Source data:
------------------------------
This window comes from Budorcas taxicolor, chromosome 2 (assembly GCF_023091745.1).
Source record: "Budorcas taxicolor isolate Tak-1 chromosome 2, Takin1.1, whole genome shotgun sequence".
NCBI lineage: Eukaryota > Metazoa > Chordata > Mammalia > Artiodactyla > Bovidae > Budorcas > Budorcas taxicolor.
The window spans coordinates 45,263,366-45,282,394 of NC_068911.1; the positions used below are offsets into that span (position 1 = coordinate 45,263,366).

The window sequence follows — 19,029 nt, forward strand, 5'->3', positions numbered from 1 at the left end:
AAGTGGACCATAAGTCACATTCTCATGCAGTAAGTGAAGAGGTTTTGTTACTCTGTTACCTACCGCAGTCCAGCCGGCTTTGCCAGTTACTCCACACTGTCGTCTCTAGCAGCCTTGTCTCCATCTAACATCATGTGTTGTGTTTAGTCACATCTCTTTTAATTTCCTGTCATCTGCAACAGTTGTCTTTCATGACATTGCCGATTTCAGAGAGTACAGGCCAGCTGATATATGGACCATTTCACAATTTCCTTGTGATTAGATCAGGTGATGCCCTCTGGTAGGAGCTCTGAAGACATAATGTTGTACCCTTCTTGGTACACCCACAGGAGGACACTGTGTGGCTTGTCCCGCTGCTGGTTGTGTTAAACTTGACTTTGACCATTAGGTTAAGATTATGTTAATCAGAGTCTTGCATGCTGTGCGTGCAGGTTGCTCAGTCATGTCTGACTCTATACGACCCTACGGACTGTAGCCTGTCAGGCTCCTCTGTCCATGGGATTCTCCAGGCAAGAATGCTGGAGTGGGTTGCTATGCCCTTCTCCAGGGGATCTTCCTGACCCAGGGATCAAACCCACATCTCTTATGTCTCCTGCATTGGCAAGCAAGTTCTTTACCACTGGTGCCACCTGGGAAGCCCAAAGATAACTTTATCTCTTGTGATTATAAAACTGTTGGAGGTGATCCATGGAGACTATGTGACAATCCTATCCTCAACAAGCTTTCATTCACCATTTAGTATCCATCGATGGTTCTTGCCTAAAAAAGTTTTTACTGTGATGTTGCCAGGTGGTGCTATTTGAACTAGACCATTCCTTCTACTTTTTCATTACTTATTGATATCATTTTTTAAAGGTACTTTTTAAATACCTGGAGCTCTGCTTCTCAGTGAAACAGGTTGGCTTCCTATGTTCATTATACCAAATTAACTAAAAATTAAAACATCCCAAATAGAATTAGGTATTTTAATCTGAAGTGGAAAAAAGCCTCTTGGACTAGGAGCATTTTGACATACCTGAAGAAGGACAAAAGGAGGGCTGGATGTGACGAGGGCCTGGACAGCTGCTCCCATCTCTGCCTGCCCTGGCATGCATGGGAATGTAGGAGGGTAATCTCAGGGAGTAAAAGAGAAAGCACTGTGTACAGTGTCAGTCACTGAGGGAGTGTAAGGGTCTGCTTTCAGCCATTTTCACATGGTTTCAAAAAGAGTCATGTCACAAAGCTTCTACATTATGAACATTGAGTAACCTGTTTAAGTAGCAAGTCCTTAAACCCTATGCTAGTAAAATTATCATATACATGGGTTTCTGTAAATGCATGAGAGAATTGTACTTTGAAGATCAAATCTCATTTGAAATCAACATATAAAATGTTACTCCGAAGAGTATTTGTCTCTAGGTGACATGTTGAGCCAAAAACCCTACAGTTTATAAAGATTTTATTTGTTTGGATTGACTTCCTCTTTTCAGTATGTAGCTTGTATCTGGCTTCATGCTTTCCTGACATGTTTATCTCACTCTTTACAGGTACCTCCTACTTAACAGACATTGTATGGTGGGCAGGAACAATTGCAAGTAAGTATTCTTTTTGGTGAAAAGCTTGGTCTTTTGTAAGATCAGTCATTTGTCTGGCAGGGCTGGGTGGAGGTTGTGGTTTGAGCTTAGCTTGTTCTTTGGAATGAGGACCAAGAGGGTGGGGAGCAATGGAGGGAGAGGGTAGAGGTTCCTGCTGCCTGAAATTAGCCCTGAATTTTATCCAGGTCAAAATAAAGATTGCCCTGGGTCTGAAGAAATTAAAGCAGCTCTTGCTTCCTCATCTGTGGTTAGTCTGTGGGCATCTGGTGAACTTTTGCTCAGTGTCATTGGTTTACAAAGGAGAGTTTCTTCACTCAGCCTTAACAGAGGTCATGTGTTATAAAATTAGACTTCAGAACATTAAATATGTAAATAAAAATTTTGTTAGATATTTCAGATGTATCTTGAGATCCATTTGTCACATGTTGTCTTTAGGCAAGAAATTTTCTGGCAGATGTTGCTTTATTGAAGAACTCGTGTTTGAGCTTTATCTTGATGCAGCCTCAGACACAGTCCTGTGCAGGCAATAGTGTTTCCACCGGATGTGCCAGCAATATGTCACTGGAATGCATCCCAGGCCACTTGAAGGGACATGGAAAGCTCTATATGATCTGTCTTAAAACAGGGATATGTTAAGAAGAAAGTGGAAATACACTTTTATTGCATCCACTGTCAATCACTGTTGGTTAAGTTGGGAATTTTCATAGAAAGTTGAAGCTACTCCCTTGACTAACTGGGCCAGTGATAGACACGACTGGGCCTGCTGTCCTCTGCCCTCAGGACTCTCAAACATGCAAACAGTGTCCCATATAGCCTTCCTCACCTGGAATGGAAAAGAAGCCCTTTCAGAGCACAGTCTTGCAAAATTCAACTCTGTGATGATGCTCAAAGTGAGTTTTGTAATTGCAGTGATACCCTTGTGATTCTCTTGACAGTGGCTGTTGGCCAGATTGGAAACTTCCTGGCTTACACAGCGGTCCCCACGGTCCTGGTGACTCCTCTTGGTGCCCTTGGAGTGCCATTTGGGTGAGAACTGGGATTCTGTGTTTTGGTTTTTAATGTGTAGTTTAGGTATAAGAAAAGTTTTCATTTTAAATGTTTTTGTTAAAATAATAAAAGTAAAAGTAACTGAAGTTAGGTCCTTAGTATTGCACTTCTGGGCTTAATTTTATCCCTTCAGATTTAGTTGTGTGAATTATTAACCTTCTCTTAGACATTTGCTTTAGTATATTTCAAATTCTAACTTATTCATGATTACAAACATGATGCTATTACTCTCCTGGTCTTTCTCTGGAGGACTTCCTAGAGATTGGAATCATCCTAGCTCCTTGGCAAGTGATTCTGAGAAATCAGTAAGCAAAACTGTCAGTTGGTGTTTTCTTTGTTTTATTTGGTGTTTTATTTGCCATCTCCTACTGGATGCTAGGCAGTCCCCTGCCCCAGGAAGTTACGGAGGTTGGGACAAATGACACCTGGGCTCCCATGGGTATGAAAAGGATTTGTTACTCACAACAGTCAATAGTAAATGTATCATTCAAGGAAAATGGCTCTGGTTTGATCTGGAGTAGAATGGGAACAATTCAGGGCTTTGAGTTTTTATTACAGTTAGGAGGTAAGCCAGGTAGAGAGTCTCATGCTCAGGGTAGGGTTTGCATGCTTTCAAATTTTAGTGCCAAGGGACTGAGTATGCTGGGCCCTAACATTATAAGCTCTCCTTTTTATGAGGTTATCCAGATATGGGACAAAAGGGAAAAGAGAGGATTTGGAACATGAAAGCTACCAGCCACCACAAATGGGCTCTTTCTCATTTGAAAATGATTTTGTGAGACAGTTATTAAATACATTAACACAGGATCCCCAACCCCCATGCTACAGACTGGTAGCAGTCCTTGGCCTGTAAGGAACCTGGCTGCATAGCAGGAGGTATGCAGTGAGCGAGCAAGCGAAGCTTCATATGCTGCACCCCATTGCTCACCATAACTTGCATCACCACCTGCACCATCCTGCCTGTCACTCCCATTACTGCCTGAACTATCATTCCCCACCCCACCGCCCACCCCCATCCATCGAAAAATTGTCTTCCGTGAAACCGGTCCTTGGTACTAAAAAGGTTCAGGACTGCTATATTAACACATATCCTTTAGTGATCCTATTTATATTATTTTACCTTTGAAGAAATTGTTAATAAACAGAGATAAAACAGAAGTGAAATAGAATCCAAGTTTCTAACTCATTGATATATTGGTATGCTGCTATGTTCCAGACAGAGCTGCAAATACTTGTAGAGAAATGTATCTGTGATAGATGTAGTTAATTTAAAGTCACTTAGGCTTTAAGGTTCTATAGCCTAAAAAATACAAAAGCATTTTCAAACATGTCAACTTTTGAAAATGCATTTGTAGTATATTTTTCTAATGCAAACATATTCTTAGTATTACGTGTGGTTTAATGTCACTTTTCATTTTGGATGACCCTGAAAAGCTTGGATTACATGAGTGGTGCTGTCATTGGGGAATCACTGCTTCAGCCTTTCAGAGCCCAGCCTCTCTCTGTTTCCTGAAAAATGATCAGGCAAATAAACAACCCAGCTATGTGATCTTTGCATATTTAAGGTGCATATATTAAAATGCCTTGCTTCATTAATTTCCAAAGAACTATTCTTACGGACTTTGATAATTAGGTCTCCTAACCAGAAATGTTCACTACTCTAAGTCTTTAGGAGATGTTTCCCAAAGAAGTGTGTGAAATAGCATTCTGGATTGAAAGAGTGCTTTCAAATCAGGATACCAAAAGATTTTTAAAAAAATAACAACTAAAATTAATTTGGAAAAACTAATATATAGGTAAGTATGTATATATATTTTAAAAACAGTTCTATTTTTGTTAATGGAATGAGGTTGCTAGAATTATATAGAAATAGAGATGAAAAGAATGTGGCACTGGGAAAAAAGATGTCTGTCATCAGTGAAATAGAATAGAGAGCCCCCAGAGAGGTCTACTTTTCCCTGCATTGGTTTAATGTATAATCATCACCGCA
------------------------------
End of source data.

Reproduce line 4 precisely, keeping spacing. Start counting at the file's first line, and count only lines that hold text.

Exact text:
The window spans coordinates 45,263,366-45,282,394 of NC_068911.1; the positions used below are offsets into that span (position 1 = coordinate 45,263,366).